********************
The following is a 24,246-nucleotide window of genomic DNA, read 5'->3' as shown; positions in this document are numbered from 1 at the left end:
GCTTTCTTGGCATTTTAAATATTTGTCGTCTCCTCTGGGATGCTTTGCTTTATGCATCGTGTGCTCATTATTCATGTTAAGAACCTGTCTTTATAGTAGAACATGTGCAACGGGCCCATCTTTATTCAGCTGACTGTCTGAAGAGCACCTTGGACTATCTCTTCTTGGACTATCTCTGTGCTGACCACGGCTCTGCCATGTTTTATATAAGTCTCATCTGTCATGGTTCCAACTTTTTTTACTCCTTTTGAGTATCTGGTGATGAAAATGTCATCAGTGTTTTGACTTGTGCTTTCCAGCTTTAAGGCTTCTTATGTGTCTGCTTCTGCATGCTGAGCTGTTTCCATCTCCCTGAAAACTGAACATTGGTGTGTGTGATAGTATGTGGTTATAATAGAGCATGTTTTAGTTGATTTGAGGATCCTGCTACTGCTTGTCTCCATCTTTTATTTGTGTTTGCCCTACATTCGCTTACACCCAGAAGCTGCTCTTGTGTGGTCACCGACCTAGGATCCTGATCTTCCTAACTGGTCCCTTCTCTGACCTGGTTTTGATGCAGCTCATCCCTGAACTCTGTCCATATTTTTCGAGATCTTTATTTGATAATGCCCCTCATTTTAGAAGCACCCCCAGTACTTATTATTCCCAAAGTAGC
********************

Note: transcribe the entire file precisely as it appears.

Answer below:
The following is a 24,246-nucleotide window of genomic DNA, read 5'->3' as shown; positions in this document are numbered from 1 at the left end:
GCTTTCTTGGCATTTTAAATATTTGTCGTCTCCTCTGGGATGCTTTGCTTTATGCATCGTGTGCTCATTATTCATGTTAAGAACCTGTCTTTATAGTAGAACATGTGCAACGGGCCCATCTTTATTCAGCTGACTGTCTGAAGAGCACCTTGGACTATCTCTTCTTGGACTATCTCTGTGCTGACCACGGCTCTGCCATGTTTTATATAAGTCTCATCTGTCATGGTTCCAACTTTTTTTACTCCTTTTGAGTATCTGGTGATGAAAATGTCATCAGTGTTTTGACTTGTGCTTTCCAGCTTTAAGGCTTCTTATGTGTCTGCTTCTGCATGCTGAGCTGTTTCCATCTCCCTGAAAACTGAACATTGGTGTGTGTGATAGTATGTGGTTATAATAGAGCATGTTTTAGTTGATTTGAGGATCCTGCTACTGCTTGTCTCCATCTTTTATTTGTGTTTGCCCTACATTCGCTTACACCCAGAAGCTGCTCTTGTGTGGTCACCGACCTAGGATCCTGATCTTCCTAACTGGTCCCTTCTCTGACCTGGTTTTGATGCAGCTCATCCCTGAACTCTGTCCATATTTTTCGAGATCTTTATTTGATAATGCCCCTCATTTTAGAAGCACCCCCAGTACTTATTATTCCCAAAGTAGC